I'm about to state "War and Peace and War: The Rise and Fall of Empires" by Peter Turchin. 

Offline airboy

  • Crossbowman
  • *
  • Posts: 6814
    • averysgameblog
Re: What are we reading?
« Reply #5260 on: December 05, 2020, 08:53:34 PM »
In celebration of GMT's recently released Battle of the Bulge monster game, "A Time for Trumpets", I recently finished Charles MacDonald's book, "A Time for Trumpets".

I'm a fan of Merriman's Dark December; published in 1947 from notes he took interviewing Allied and German troops and officers after the fight. I recall he reached much the same conclusions about the myths of the Bulge as MacDonald does, so it's interesting to see the overlapping corroboration from people who were there (in his case as the chief US Army historian assigned to the Ardennes sector.) Eventually he became a deputy assistant to Ike during the President's administration.

Interestingly MacDonald gives much credit to Hugh Cole who gave MacDonald much help and advice. Cole wrote two of the official US Army campaign histories of WWII. The best of these was The Ardennes: The Battle of the Bulge. Cole's book is almost required reading if you want to start any serious study of the Bulge.

The Ardennes book by the way is a free download...thanks to the generosity of the US taxpayer... 
https://history.army.mil/html/books/007/7-8-1/CMH_Pub_7-8-1.pdf

And while you are at it, here is Hugh Cole's other book, also free, The Lorraine Campaign
https://history.army.mil/html/books/007/7-8-1/CMH_Pub_7-8-1.pdf

Admittedly these are "official" histories, and therefore present mostly the US side, but I don't really detect any cheerleading in them. There is even an attempt to bring in German information gathered post war. The purpose of the books was mostly to serve as history lessons for future military leaders.

I bought the Battle of the Bulge book on your recommendation.  Lord only knows when it will get to the top of my kindle stack.

Offline Pete Dero

  • Condottieri
  • ******
  • Posts: 2974
Re: What are we reading?
« Reply #5261 on: December 06, 2020, 03:28:21 AM »
The Ardennes book by the way is a free download...thanks to the generosity of the US taxpayer... 
https://history.army.mil/html/books/007/7-8-1/CMH_Pub_7-8-1.pdf

And while you are at it, here is Hugh Cole's other book, also free, The Lorraine Campaign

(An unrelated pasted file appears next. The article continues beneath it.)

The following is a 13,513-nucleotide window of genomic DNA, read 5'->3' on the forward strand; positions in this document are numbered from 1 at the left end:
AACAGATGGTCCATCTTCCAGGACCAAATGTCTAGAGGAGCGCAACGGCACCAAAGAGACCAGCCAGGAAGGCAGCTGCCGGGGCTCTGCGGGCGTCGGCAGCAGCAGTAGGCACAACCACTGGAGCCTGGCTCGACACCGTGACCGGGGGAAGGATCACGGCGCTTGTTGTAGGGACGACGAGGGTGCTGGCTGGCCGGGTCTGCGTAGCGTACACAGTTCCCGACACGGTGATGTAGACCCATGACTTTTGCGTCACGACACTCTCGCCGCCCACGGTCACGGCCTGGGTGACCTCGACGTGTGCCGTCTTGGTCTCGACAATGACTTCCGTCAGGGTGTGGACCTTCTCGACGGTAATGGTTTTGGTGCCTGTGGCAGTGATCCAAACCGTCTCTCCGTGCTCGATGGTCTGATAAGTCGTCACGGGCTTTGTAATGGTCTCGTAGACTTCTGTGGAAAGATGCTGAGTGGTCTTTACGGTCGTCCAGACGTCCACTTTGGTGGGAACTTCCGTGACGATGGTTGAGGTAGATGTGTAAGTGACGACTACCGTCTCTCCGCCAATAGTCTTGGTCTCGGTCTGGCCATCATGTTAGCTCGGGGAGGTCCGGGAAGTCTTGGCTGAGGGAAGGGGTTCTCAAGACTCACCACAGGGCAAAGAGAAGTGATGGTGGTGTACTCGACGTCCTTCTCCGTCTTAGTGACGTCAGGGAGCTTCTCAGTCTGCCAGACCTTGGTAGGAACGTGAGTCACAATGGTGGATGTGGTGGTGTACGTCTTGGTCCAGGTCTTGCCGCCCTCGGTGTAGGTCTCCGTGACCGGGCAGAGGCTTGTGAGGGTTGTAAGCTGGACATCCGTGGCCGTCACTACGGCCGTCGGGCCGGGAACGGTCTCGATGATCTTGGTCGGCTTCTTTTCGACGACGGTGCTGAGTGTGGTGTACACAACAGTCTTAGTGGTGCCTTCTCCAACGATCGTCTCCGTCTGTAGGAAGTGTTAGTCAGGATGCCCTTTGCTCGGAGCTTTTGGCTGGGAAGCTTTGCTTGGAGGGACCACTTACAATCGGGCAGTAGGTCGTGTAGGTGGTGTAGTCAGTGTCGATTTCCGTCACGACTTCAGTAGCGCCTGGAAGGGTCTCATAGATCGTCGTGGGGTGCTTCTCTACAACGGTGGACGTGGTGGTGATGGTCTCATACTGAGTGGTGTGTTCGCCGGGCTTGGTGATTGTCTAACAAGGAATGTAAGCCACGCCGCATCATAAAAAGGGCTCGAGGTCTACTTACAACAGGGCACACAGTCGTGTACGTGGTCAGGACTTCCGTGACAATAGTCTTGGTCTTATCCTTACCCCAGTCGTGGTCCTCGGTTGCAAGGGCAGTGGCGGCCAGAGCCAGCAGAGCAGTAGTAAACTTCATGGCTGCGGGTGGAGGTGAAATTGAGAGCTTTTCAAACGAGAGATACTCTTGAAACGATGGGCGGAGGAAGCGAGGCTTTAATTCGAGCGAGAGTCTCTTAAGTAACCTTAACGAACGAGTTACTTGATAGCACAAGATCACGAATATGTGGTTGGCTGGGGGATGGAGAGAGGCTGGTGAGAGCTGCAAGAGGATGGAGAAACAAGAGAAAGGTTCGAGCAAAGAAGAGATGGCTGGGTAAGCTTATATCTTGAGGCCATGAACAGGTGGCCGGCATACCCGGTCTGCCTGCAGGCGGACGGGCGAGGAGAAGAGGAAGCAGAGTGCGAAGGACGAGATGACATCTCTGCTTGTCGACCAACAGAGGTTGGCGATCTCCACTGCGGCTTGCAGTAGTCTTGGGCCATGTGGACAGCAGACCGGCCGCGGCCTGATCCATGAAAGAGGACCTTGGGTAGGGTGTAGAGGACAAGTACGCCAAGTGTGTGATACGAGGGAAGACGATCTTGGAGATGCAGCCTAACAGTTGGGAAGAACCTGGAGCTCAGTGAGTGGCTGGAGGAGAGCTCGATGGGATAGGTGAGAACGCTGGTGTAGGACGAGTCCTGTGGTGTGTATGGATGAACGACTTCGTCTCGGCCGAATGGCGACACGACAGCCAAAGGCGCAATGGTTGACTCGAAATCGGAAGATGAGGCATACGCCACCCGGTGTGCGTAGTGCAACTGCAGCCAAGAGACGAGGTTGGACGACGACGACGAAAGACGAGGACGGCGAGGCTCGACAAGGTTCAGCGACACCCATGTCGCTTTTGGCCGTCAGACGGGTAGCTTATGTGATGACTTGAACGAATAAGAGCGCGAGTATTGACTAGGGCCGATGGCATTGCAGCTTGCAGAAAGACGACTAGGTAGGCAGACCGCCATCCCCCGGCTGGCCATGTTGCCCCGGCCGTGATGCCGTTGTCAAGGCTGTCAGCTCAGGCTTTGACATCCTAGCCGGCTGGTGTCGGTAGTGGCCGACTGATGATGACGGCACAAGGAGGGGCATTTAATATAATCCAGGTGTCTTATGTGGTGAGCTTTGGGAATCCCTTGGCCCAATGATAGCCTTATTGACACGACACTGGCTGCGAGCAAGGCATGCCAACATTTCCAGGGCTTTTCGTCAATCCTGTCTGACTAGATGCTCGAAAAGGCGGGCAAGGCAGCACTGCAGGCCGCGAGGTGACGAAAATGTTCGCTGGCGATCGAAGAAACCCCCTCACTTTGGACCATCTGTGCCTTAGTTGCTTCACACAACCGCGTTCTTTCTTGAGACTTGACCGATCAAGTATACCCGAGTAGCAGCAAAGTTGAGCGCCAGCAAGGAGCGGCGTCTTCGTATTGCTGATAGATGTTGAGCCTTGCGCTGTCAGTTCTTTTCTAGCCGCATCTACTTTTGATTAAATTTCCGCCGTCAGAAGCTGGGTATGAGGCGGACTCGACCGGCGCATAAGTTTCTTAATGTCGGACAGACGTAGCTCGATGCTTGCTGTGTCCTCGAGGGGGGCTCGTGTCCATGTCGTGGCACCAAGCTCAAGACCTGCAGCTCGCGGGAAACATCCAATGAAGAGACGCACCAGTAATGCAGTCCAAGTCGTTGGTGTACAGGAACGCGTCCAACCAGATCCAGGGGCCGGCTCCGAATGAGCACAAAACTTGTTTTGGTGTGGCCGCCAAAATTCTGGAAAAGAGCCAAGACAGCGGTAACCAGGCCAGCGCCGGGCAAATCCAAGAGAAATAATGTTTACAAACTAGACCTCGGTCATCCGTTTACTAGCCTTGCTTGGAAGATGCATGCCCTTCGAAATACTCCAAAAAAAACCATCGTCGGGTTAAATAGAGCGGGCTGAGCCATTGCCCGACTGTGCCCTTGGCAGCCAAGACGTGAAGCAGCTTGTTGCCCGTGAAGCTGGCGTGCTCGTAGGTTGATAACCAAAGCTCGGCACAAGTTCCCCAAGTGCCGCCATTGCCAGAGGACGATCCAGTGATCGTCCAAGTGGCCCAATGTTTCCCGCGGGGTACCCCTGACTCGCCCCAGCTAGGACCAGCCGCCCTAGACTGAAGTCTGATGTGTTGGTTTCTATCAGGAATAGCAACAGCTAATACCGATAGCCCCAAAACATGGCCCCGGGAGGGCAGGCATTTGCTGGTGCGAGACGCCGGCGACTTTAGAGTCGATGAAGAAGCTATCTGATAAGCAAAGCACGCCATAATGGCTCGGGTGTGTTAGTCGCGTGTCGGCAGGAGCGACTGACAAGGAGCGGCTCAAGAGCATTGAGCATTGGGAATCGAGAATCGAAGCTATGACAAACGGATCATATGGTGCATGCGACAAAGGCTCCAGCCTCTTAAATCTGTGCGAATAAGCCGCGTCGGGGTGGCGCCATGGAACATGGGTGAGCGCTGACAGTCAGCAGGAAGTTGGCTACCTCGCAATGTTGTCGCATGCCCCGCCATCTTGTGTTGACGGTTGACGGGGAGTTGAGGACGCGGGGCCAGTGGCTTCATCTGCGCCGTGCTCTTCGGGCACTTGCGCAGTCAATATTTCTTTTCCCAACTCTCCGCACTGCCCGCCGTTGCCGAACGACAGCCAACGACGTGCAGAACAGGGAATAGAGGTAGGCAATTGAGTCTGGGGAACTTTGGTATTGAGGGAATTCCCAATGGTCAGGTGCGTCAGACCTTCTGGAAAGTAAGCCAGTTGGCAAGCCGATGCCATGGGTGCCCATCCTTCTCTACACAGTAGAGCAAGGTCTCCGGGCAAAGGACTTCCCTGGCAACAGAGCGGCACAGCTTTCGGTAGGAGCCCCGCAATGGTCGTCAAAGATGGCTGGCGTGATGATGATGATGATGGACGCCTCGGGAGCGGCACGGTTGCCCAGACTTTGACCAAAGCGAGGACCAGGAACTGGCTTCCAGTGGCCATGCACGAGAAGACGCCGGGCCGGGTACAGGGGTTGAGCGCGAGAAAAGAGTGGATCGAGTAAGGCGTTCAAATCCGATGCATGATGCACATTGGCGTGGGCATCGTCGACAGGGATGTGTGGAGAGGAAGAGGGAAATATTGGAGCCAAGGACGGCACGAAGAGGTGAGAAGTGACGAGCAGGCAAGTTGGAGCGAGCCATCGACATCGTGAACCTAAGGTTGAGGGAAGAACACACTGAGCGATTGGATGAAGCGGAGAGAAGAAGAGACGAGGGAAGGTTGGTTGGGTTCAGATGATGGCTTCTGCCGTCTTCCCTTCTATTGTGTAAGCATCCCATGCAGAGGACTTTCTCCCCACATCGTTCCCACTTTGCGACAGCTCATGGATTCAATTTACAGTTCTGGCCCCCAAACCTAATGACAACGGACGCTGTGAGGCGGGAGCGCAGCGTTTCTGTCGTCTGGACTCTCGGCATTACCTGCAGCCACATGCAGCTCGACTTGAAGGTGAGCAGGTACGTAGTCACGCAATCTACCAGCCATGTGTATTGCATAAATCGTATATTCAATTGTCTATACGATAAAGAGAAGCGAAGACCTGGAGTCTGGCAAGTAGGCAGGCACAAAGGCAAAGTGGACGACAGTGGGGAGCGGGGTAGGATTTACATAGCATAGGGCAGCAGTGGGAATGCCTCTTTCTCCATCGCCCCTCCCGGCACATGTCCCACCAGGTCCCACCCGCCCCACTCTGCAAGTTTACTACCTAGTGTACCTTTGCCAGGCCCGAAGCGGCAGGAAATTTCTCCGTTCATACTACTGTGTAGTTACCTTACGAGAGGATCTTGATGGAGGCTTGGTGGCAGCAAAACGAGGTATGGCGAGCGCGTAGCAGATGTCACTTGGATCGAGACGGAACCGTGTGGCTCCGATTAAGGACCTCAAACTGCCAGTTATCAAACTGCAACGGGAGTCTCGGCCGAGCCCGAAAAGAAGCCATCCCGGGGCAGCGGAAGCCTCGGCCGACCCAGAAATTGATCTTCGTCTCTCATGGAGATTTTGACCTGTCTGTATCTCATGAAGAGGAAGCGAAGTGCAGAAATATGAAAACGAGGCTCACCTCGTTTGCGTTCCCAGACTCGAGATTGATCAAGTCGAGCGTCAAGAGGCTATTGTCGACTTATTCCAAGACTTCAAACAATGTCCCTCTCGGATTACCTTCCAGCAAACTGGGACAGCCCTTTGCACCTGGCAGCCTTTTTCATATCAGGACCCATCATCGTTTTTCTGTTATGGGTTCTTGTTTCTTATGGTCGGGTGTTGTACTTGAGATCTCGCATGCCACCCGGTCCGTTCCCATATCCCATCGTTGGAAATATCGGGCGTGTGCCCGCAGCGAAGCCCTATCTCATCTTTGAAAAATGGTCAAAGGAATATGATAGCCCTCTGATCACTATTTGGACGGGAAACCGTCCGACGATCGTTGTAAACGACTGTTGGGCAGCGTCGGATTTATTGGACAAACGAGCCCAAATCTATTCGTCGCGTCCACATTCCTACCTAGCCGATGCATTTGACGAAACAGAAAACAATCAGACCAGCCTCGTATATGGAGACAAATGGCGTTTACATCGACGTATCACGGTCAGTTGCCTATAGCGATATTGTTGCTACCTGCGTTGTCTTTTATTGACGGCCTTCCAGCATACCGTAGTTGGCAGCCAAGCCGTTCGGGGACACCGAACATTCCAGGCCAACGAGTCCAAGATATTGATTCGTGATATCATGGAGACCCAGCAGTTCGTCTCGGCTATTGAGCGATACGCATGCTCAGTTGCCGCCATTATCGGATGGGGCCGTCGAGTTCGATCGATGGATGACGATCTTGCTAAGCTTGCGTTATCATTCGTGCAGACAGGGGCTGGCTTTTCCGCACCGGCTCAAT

https://history.army.mil/html/books/007/7-8-1/CMH_Pub_7-8-1.pdf

I bought the Battle of the Bulge book on your recommendation.  Lord only knows when it will get to the top of my kindle stack.

All these (and a few hundred more) books are available for free at the US Army Center of Military History : https://history.army.mil/catalog/browse/title.html
Most as PDF (a Kindle can open them) but some also in the EPUB format.

Arranged by topic : https://history.army.mil/catalog/browse/pubnum.html  (Civil War, Vietnam, WWII, WWI, War of 1812 ...)

BUT many of those are also sold online for around $2 :

https://www.amazon.com/Ardennes-Battle-Bulge-Military-History-ebook/dp/B008L1MM7O
https://www.amazon.com/Last-Offensive-Army-Green-Book-ebook/dp/B00BVT454Q
https://www.amazon.com/Guadalcanal-First-Offensive-Military-History-ebook/dp/B008LIRBGE/
https://www.amazon.com/United-States-Army-WWII-Illustrated-ebook/dp/B06XGKPVQS/


And only a few times the other option is mentioned :

The many maps, table and diagrams of the original have been removed to make a portable 'pocket' version for reading on the plane or train.
The complete version is available in PDF from the US Army Historical Center.

Offline airboy

  • Crossbowman
  • *
  • Posts: 6814
    • averysgameblog
Re: What are we reading?
« Reply #5262 on: December 06, 2020, 08:43:01 AM »
^ Thanks.  This is amazing.

If you click the link "View this online" for almost everything it takes you to a free pdf download of the book.

Everything I clicked through (I was looking more at WW1 and earlier) was FREE.

Thanks again Pete - you are a wellspring of useful knowledge.

Offline Pete Dero

  • Condottieri
  • ******
  • Posts: 2974
Re: What are we reading?
« Reply #5263 on: December 06, 2020, 09:33:20 AM »
^ Thanks.  This is amazing.

If you click the link "View this online" for almost everything it takes you to a free pdf download of the book.

Everything I clicked through (I was looking more at WW1 and earlier) was FREE.

Thanks again Pete - you are a wellspring of useful knowledge.

It is the same website ArizonaTank mentioned and yes : everything is free.

And you could have been reading them 3 years ago : http://www.grogheads.com/forums/index.php?topic=21457.msg588937#msg588937  >:D
« Last Edit: December 06, 2020, 09:37:25 AM by Pete Dero »

Offline JasonPratt

  • Arquebusier
  • ***
  • Posts: 18223
  • Now let us see what the future will bring...
    • The Evangelical Universalist
Re: What are we reading?
« Reply #5264 on: December 08, 2020, 07:42:35 PM »
Too... many... shiny.... thingggsss!!!  :D

Thanks again Pete - you are a wellspring of useful knowledge.

 :notworthy: :notworthy: :notworthy: :notworthy:
ICEBREAKER THESIS CHRONOLOGY! -- Victor Suvorov's Stalin Grand Strategy theory, in chronological order. Lots and lots of order...

Dawn of Armageddon -- a narrative AAR for Dawn of War: Soulstorm: Ultimate Apocalypse: The Hunt Begins: Insert Joke Here!

Survive Harder! In the grim darkness of the bowl there is only, um, Amazons. And tentacles and midgets. Not remotely what you're thinking! ...okay, maybe a little remotely.

PanzOrc Corpz Generals -- Season One complete; Fantasy Wars AAR, lots of screenies.